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UBC Theses and Dissertations

Application of active inductors in high-speed I/O circuits Lee, Yen-Sung Michael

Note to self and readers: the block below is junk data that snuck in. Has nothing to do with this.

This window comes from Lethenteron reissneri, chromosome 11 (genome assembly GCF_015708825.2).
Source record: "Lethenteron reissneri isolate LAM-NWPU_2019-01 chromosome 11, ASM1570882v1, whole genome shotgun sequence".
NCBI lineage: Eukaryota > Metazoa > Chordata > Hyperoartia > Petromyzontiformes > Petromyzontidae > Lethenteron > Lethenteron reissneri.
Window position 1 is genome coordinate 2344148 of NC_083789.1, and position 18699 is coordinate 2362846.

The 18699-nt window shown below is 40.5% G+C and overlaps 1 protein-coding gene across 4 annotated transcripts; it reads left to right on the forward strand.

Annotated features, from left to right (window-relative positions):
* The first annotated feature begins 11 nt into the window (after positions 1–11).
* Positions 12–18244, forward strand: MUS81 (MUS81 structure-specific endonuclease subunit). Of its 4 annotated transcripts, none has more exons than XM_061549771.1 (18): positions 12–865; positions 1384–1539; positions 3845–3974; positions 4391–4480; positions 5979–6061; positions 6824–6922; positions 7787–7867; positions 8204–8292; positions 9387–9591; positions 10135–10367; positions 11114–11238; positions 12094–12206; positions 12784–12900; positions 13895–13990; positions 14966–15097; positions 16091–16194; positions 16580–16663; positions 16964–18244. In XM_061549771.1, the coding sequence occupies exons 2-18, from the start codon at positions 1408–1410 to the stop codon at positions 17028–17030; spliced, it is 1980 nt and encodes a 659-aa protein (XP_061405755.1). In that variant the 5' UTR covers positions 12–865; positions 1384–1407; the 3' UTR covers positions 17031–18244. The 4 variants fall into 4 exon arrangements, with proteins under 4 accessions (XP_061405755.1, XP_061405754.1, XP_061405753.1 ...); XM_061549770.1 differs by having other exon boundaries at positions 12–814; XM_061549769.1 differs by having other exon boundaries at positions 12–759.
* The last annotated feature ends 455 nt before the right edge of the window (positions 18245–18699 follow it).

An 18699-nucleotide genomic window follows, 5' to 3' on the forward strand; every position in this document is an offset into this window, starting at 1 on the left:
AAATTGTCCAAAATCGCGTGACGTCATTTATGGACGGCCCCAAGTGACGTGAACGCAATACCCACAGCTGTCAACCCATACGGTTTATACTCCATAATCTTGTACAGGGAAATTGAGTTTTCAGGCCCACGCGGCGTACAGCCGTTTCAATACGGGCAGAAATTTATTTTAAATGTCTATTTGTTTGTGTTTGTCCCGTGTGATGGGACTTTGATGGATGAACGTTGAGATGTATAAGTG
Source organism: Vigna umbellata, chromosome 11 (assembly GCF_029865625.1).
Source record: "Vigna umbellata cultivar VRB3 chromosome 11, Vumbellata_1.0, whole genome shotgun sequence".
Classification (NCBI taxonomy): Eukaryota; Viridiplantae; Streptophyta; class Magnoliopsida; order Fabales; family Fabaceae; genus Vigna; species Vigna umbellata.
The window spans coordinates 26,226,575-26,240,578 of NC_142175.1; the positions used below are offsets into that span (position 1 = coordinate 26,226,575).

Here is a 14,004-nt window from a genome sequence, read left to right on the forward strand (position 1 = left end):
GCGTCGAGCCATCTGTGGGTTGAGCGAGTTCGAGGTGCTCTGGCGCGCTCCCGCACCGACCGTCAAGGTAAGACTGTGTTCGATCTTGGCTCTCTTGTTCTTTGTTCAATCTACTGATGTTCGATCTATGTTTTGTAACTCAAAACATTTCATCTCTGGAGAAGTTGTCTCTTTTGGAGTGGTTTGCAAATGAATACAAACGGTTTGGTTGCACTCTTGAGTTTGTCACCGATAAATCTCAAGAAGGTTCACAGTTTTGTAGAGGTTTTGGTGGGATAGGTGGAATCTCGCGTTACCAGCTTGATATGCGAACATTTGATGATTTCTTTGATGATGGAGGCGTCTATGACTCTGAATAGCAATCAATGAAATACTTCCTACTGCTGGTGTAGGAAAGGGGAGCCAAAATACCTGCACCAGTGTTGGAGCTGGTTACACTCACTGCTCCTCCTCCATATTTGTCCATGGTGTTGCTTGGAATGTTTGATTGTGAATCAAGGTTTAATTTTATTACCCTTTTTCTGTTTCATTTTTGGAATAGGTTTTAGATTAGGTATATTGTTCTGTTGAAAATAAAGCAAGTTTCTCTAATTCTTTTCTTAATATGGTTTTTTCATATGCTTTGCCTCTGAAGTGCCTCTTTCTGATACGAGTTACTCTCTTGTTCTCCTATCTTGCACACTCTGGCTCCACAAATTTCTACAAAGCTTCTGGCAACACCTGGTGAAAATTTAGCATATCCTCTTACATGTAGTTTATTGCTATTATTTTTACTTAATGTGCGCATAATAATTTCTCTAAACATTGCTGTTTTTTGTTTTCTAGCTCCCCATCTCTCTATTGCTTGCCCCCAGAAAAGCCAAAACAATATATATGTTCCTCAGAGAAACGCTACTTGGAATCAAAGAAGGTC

This thesis explores the use of active inductors as a compact alternative to the bulky passive spiral structures in high-speed I/O circuits. A newly proposed PMOS-based topology is introduced and used in active-inductor terminations. The 1st prototype design fabricated in a 90-nm CMOS process consists of an output driver using active-inductor terminations to provide channel equalization and output impedance matching. From measurement results, the use of active inductors in the termination, as compared to when the active inductor is disabled, increases the vertical eye opening in the receiver side by a factor of two and reduces the jitterp-p by 30% of the transmitted 10 Gb/s (2³¹-1) pseudo-random binary sequence pattern, over a 6-inch FR4 channel. An output impedance matching with S₂₂ less than -10 dB over a bandwidth of 20 GHz is achieved. The pair of active-inductor terminations occupies 17×25 µm² and has a low overhead power consumption of 0.8 mW. In the 2nd prototype design, a 4-stage output buffer with active-inductor loads is designed and implemented in a 65-nm CMOS process. Simulation results verify that when operating at 31.25 Gb/s, the output eye of the active-inductor load buffer compares favorably with that of the passive-inductor load buffer. For a similar eye-height and 78% less timing jitter the active-inductor load design’s speed (31.25 Gb/s) is 25% faster than the passive-resistor load design (25 Gb/s). The active-inductor load output buffer achieves comparable performance in terms of speed, power, and output swing with other reported designs using passive inductors. Its total area is 135×30 µm² (including three differential active inductors) which is comparable to the size of a single passive spiral inductor having a 0.5~1 nH inductance.

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